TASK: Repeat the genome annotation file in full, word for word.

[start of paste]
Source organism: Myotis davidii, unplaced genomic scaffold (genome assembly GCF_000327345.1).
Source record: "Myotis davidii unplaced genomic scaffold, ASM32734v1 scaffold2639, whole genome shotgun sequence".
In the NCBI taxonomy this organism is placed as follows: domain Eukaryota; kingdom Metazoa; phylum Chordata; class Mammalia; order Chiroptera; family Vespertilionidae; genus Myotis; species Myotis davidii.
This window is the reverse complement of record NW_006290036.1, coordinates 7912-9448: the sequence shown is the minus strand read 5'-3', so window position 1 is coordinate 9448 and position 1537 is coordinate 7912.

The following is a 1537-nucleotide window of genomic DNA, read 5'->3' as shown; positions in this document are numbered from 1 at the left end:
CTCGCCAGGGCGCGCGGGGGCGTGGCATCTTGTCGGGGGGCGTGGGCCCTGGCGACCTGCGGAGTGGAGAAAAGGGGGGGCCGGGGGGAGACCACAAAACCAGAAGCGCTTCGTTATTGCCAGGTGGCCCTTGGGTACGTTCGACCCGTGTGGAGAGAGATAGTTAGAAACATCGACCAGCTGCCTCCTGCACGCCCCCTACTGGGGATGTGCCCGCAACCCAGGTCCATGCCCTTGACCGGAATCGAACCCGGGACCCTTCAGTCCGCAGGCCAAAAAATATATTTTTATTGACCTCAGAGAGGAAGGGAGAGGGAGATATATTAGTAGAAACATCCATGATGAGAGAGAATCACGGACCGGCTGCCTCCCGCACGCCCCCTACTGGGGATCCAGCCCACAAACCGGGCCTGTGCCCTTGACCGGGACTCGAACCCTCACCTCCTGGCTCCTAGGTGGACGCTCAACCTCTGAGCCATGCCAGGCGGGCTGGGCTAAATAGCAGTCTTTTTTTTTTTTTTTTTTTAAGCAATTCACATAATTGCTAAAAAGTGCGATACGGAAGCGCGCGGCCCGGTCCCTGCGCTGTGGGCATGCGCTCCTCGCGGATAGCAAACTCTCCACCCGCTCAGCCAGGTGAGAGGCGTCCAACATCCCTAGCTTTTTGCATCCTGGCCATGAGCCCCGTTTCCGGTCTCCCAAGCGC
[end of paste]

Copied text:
Source organism: Myotis davidii, unplaced genomic scaffold (genome assembly GCF_000327345.1).
Source record: "Myotis davidii unplaced genomic scaffold, ASM32734v1 scaffold2639, whole genome shotgun sequence".
In the NCBI taxonomy this organism is placed as follows: domain Eukaryota; kingdom Metazoa; phylum Chordata; class Mammalia; order Chiroptera; family Vespertilionidae; genus Myotis; species Myotis davidii.
This window is the reverse complement of record NW_006290036.1, coordinates 7912-9448: the sequence shown is the minus strand read 5'-3', so window position 1 is coordinate 9448 and position 1537 is coordinate 7912.

The following is a 1537-nucleotide window of genomic DNA, read 5'->3' as shown; positions in this document are numbered from 1 at the left end:
CTCGCCAGGGCGCGCGGGGGCGTGGCATCTTGTCGGGGGGCGTGGGCCCTGGCGACCTGCGGAGTGGAGAAAAGGGGGGGCCGGGGGGAGACCACAAAACCAGAAGCGCTTCGTTATTGCCAGGTGGCCCTTGGGTACGTTCGACCCGTGTGGAGAGAGATAGTTAGAAACATCGACCAGCTGCCTCCTGCACGCCCCCTACTGGGGATGTGCCCGCAACCCAGGTCCATGCCCTTGACCGGAATCGAACCCGGGACCCTTCAGTCCGCAGGCCAAAAAATATATTTTTATTGACCTCAGAGAGGAAGGGAGAGGGAGATATATTAGTAGAAACATCCATGATGAGAGAGAATCACGGACCGGCTGCCTCCCGCACGCCCCCTACTGGGGATCCAGCCCACAAACCGGGCCTGTGCCCTTGACCGGGACTCGAACCCTCACCTCCTGGCTCCTAGGTGGACGCTCAACCTCTGAGCCATGCCAGGCGGGCTGGGCTAAATAGCAGTCTTTTTTTTTTTTTTTTTTTAAGCAATTCACATAATTGCTAAAAAGTGCGATACGGAAGCGCGCGGCCCGGTCCCTGCGCTGTGGGCATGCGCTCCTCGCGGATAGCAAACTCTCCACCCGCTCAGCCAGGTGAGAGGCGTCCAACATCCCTAGCTTTTTGCATCCTGGCCATGAGCCCCGTTTCCGGTCTCCCAAGCGC